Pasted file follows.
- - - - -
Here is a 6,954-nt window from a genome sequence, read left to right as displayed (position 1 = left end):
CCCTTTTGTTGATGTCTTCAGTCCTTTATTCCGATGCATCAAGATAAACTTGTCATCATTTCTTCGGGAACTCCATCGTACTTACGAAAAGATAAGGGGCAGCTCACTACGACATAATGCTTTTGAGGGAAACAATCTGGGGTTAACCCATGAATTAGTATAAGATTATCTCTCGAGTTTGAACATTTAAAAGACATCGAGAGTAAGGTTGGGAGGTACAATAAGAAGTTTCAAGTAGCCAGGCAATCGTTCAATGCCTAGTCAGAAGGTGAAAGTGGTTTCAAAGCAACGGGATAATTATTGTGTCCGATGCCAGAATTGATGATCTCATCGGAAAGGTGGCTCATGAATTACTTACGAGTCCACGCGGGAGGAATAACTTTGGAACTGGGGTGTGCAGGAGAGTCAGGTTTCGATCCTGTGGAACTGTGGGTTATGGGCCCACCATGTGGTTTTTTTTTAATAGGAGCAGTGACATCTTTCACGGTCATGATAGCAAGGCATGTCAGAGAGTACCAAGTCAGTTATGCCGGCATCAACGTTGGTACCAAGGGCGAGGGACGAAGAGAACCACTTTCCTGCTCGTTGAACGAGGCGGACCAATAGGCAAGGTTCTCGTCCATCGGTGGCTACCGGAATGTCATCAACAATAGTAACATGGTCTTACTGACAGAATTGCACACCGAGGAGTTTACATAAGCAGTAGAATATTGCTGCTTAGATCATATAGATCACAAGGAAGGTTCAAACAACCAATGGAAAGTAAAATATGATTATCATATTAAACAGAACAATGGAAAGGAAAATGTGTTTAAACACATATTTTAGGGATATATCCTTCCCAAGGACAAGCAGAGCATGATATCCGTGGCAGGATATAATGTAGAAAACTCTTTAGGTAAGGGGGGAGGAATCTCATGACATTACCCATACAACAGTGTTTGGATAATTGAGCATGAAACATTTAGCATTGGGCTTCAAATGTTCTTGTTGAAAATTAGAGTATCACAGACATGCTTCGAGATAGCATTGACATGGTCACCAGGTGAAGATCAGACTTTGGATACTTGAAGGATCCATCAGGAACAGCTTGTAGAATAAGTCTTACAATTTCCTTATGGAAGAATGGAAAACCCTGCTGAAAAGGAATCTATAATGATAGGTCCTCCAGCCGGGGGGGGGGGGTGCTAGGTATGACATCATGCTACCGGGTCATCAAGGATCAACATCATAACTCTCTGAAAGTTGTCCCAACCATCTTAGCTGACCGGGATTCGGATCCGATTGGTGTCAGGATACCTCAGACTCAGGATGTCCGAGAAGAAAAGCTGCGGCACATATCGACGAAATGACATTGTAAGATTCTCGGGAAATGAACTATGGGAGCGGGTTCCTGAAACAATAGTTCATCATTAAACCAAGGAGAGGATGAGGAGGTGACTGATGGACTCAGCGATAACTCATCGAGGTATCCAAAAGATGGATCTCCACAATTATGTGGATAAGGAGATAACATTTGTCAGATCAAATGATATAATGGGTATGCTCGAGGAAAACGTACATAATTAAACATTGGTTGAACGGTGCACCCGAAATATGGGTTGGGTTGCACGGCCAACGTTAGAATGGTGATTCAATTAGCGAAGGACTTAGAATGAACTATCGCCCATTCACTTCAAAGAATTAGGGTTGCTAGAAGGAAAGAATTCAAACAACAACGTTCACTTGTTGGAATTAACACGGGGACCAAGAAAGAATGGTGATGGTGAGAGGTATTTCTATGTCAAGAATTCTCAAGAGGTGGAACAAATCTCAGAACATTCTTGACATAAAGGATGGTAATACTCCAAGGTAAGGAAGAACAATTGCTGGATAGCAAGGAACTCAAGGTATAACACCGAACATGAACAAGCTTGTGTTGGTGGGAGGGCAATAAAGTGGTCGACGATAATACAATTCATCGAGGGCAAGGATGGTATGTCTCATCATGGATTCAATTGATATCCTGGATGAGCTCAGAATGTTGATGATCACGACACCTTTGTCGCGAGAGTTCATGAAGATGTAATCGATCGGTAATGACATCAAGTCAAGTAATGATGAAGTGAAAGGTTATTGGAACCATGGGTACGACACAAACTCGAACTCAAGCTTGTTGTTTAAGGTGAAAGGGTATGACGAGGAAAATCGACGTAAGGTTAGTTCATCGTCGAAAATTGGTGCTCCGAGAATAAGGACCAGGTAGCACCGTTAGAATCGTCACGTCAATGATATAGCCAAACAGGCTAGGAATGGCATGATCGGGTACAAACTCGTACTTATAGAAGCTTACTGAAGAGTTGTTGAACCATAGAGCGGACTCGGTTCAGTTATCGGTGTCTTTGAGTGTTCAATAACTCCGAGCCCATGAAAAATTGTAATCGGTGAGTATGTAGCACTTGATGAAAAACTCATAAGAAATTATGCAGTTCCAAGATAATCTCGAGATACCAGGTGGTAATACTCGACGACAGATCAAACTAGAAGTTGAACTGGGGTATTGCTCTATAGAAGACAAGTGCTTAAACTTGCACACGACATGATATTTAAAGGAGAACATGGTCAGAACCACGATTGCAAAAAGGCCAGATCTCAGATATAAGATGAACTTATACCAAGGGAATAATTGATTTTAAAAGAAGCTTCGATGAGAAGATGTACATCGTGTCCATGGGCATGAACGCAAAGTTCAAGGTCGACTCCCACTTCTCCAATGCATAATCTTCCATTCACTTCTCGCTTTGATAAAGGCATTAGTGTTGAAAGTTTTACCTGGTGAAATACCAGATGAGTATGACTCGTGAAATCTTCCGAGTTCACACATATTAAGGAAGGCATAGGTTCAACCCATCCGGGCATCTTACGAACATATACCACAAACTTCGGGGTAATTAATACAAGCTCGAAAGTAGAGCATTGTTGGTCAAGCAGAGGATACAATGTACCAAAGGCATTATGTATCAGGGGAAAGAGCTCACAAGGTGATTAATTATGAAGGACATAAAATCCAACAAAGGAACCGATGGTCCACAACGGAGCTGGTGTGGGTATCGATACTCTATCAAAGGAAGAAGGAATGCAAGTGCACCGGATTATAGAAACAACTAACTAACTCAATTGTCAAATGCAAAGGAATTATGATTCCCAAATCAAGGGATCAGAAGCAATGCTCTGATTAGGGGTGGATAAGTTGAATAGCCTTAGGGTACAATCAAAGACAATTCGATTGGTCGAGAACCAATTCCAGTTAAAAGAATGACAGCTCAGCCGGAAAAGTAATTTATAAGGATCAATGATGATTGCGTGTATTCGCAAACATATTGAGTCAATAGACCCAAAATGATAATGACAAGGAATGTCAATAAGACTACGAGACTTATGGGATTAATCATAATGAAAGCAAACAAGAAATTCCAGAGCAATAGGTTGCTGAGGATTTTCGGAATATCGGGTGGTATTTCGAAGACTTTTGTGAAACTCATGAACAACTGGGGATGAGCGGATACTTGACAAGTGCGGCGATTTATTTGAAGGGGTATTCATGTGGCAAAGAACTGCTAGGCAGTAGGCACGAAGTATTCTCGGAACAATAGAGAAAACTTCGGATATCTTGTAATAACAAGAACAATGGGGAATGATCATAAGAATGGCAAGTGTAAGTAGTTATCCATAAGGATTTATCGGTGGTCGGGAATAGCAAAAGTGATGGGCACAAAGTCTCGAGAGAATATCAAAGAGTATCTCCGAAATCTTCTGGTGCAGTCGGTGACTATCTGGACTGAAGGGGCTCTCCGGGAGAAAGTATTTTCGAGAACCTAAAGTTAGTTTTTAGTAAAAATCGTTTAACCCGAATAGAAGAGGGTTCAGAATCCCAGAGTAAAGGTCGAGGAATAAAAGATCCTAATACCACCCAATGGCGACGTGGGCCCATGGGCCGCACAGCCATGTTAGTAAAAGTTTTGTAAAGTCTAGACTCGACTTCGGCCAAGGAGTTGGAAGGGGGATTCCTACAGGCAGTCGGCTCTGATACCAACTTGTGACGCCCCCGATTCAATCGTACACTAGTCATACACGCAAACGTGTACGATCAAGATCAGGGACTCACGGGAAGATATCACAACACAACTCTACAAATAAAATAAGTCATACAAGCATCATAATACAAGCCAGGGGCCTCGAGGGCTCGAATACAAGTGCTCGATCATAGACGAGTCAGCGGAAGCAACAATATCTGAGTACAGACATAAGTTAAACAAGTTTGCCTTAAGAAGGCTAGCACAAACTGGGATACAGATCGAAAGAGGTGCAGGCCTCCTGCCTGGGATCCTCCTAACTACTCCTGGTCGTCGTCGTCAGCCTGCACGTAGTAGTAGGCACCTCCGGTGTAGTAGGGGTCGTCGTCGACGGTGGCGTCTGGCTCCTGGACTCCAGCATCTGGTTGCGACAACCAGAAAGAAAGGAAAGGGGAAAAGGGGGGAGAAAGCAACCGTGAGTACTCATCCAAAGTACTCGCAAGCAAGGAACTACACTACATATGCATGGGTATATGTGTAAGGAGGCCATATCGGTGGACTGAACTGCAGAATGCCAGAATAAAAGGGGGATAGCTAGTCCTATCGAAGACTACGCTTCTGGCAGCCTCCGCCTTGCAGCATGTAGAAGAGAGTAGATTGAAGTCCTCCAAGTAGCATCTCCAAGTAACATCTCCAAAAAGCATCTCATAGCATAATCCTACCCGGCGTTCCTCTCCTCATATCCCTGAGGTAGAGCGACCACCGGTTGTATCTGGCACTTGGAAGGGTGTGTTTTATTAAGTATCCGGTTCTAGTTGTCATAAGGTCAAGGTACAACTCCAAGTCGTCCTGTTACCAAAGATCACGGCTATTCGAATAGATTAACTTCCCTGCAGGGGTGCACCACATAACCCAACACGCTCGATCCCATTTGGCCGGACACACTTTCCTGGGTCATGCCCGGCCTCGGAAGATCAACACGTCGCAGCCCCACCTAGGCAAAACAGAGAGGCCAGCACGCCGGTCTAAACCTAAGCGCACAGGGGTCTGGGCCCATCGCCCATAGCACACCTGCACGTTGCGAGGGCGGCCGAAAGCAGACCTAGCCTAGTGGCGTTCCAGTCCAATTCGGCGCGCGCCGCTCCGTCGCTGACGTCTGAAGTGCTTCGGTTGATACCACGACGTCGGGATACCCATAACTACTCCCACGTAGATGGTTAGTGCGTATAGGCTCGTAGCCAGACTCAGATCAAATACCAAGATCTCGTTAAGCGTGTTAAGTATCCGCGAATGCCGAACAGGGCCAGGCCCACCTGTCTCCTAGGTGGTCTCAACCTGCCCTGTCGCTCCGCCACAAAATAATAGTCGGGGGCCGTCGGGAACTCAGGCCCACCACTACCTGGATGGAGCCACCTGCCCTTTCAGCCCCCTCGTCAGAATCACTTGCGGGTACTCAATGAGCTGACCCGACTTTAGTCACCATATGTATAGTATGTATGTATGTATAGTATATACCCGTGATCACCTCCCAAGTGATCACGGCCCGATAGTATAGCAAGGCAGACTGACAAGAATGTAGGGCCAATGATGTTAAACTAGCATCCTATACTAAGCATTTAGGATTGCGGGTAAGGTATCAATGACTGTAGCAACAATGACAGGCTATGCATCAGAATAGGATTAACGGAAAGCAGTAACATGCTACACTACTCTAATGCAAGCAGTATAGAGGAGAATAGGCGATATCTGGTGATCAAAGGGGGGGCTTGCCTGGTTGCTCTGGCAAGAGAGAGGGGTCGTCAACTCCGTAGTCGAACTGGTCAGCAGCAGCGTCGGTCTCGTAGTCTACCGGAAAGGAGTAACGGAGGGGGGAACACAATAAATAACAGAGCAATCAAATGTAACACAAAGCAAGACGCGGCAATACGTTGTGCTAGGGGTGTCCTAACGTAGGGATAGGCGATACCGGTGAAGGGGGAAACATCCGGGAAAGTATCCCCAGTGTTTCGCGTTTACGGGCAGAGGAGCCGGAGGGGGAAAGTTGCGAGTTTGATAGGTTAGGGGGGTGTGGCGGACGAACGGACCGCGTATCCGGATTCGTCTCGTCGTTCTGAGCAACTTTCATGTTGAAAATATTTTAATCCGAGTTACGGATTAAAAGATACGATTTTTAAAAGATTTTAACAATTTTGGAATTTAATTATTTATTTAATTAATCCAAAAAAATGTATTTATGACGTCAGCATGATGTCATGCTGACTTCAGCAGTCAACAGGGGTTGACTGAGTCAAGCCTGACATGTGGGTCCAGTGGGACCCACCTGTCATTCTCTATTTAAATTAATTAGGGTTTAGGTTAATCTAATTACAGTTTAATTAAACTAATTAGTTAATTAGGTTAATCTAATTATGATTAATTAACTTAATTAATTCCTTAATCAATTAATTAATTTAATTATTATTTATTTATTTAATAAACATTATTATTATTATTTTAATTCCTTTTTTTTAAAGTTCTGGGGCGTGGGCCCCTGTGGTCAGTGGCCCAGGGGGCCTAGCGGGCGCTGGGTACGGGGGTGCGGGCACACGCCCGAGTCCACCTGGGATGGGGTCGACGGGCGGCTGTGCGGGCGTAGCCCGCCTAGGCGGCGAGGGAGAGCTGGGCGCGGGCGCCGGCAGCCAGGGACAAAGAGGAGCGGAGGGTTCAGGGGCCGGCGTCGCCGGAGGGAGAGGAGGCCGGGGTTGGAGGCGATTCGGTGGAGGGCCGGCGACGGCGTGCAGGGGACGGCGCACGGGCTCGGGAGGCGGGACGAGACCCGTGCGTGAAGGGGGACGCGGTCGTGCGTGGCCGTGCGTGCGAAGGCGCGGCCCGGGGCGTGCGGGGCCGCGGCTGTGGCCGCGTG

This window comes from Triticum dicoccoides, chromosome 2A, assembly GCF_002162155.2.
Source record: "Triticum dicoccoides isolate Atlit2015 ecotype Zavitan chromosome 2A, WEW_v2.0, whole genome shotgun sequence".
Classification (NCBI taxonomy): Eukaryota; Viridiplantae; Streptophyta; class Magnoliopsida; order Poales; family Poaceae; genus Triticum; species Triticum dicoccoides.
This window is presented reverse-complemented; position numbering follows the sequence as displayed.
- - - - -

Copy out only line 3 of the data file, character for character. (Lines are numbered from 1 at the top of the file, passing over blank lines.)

This window comes from Triticum dicoccoides, chromosome 2A, assembly GCF_002162155.2.